Responding to “community concerns,” Newman University on Tuesday canceled its January Final Friday exhibition, “Rainbow in Reverse: Queer Kansas History.”
Genevieve Waller, a Wichita native now living in Denver, was scheduled to present the show – which features the lives of LGBTQ Kansans through sculptures, photography and installation art – at the university’s Steckline Gallery.
In a statement, the university said it “understands that diverse perspectives, in an atmosphere in which the human dignity of each person is respected, are key to learning,” yet “we thought it was best to make this decision,” Newman Provost and Vice President for Academic Affairs Kimberly McDowall Long was quoted as saying.
The statement references “some confusion regarding the purpose and content of this particular exhibit.”
The exhibition was not scheduled to arrive at the gallery until next week – not even the Steckline Gallery’s director had seen the artwork as of Monday.
Waller, the artist, said her exhibition was intended to showcase the contributions LGBTQ Kansans have made in the fields of dance, film, literature, theater and politics.
“I would like the exhibit to spark curiosity about LGBTQ history in Kansas and help pave the way for LGBTQ Kansans’ stories to become part of official state histories,” she said in an emailed statement Tuesday night.
On Wednesday afternoon, Harvester Arts announced it would step in to host Waller’s Final Friday show. That gallery is at 215 N. Washington.
“I would like Newman University students and Wichita audiences to have the opportunity to see my work and research,” Waller wrote.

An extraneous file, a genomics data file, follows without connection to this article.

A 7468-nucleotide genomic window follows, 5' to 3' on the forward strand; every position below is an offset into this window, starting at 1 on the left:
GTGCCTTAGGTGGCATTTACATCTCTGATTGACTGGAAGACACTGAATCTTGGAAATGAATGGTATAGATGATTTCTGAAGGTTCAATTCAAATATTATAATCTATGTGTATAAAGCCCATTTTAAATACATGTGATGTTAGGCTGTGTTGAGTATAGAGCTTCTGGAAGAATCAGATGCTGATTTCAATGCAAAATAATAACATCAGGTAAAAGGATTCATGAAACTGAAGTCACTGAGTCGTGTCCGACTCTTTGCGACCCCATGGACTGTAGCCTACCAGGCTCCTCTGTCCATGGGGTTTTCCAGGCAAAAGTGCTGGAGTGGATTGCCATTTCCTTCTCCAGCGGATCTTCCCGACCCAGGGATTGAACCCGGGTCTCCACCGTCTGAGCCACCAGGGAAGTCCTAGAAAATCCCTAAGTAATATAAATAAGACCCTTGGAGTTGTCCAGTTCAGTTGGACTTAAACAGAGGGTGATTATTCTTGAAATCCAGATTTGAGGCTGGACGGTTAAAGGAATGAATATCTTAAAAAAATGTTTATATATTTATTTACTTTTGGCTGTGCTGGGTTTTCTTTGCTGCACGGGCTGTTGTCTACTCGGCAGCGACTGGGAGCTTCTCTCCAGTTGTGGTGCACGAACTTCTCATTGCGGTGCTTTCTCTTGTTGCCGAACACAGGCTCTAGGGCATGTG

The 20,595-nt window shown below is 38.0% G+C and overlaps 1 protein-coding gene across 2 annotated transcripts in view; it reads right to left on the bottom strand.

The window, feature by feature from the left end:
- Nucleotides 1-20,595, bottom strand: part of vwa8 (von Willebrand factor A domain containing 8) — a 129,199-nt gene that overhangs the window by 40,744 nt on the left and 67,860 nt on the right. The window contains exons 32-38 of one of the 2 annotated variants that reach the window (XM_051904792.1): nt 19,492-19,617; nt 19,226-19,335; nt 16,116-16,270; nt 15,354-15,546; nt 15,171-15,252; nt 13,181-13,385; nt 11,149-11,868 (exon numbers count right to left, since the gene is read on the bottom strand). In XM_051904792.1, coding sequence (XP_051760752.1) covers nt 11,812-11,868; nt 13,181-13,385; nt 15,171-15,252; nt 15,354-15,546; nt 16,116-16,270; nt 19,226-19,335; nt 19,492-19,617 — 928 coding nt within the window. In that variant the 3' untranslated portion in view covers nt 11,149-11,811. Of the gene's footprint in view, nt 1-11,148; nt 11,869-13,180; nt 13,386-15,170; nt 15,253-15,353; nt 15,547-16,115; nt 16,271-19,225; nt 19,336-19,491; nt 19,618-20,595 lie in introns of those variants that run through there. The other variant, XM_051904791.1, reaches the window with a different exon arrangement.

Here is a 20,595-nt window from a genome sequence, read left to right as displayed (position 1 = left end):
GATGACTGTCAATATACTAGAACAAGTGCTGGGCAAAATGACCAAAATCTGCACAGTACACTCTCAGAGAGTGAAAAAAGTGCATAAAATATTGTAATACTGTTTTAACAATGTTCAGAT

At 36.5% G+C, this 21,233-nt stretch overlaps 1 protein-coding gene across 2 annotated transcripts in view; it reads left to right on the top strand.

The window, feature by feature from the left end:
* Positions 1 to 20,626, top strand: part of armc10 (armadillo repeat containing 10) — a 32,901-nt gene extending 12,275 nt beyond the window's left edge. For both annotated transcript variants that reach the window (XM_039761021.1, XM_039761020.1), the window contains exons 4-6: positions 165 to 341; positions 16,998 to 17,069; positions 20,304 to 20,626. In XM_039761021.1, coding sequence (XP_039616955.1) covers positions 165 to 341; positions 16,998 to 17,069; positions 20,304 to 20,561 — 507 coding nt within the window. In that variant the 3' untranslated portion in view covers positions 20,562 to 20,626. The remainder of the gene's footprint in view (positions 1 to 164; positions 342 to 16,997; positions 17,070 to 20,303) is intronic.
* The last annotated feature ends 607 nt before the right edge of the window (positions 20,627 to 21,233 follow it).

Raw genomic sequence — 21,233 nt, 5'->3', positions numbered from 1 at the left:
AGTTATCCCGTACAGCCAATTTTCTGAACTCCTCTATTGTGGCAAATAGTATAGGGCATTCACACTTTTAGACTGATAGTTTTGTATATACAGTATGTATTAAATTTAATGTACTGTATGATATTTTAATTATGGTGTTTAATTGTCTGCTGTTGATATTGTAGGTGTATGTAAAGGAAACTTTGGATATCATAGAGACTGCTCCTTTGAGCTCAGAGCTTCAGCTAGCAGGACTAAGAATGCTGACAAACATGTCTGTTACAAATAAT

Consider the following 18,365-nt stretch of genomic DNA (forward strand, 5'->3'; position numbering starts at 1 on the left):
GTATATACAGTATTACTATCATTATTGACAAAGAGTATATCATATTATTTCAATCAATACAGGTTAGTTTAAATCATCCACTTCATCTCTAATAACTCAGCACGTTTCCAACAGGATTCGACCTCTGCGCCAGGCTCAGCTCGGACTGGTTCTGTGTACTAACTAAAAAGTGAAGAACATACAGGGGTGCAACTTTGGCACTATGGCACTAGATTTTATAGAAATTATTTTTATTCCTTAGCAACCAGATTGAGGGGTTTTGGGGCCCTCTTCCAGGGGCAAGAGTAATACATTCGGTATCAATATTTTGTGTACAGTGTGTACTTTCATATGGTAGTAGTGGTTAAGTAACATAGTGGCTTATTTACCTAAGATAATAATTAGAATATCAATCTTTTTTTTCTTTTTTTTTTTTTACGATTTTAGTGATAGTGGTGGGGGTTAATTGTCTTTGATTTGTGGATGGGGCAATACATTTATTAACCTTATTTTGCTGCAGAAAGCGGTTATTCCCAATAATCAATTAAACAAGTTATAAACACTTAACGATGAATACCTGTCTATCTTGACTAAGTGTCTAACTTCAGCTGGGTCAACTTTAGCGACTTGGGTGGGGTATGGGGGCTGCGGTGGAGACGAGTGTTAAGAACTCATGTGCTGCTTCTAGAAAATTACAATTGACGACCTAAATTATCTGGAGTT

In an interview with Denver arts website Westword, Waller said she considers herself a queer historian with a passion for making the history of her home state known.
“Gilbert Baker, the artist who created the rainbow flag – an internationally-known symbol for LGBTQ+ rights and equality – was born in Chanute, Kansas and grew up in the state,” she said in an emailed statement to the Eagle. “I think he and other LGBTQ Kansans should be better-known and celebrated in their home state.”
Over the weekend, an email with the subject line, “Newman University sponsors LGBTQ event -- Your action is needed!” circulated among local religious circles.
In the email, Jean Heimann – a local Catholic writer and speaker – writes: “First of all, why is it necessary to expose students to evil? Why do students need to be encouraged to learn more about a sickness in our society?”
Later in the email, Heimann asked, “Why don’t they have someone who has overcome the temptations of this lifestyle discuss their redemption? Perhaps someone who has been active in Courage? Why instead don’t they have an exhibition of holy and beautiful artwork, which represents the treasures of the Church?”
The email asked those concerned about the exhibition to contact both Newman and diocesan officials to express their thoughts.
No exhibition is scheduled to replace Waller’s, and the Steckline Gallery will not open this Final Friday.
Newman University is a Catholic college sponsored by the Adorers of the Blood of Christ religious order. It has a LGBTQ student club as of last year, though that group has occasionally been at odds with its administration, according to Newman’s student newspaper, The Vantage.